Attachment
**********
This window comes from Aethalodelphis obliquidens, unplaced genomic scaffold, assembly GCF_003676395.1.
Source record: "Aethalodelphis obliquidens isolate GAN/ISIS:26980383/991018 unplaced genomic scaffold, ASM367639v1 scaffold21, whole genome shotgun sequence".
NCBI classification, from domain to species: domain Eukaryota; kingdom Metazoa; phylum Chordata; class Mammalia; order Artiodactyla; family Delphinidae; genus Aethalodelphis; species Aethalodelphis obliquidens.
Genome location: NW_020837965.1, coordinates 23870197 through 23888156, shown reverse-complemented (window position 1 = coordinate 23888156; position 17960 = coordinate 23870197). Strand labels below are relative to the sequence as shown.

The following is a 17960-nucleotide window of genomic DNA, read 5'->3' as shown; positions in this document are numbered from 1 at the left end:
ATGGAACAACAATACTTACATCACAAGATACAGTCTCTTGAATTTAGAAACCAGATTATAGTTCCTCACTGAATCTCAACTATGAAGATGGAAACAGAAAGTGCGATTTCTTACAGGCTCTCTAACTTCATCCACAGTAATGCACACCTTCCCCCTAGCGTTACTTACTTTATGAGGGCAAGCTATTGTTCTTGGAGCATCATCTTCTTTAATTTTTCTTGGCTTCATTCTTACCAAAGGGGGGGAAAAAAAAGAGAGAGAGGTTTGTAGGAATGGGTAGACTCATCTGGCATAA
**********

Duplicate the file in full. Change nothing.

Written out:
This window comes from Aethalodelphis obliquidens, unplaced genomic scaffold, assembly GCF_003676395.1.
Source record: "Aethalodelphis obliquidens isolate GAN/ISIS:26980383/991018 unplaced genomic scaffold, ASM367639v1 scaffold21, whole genome shotgun sequence".
NCBI classification, from domain to species: domain Eukaryota; kingdom Metazoa; phylum Chordata; class Mammalia; order Artiodactyla; family Delphinidae; genus Aethalodelphis; species Aethalodelphis obliquidens.
Genome location: NW_020837965.1, coordinates 23870197 through 23888156, shown reverse-complemented (window position 1 = coordinate 23888156; position 17960 = coordinate 23870197). Strand labels below are relative to the sequence as shown.

The following is a 17960-nucleotide window of genomic DNA, read 5'->3' as shown; positions in this document are numbered from 1 at the left end:
ATGGAACAACAATACTTACATCACAAGATACAGTCTCTTGAATTTAGAAACCAGATTATAGTTCCTCACTGAATCTCAACTATGAAGATGGAAACAGAAAGTGCGATTTCTTACAGGCTCTCTAACTTCATCCACAGTAATGCACACCTTCCCCCTAGCGTTACTTACTTTATGAGGGCAAGCTATTGTTCTTGGAGCATCATCTTCTTTAATTTTTCTTGGCTTCATTCTTACCAAAGGGGGGGAAAAAAAAGAGAGAGAGGTTTGTAGGAATGGGTAGACTCATCTGGCATAA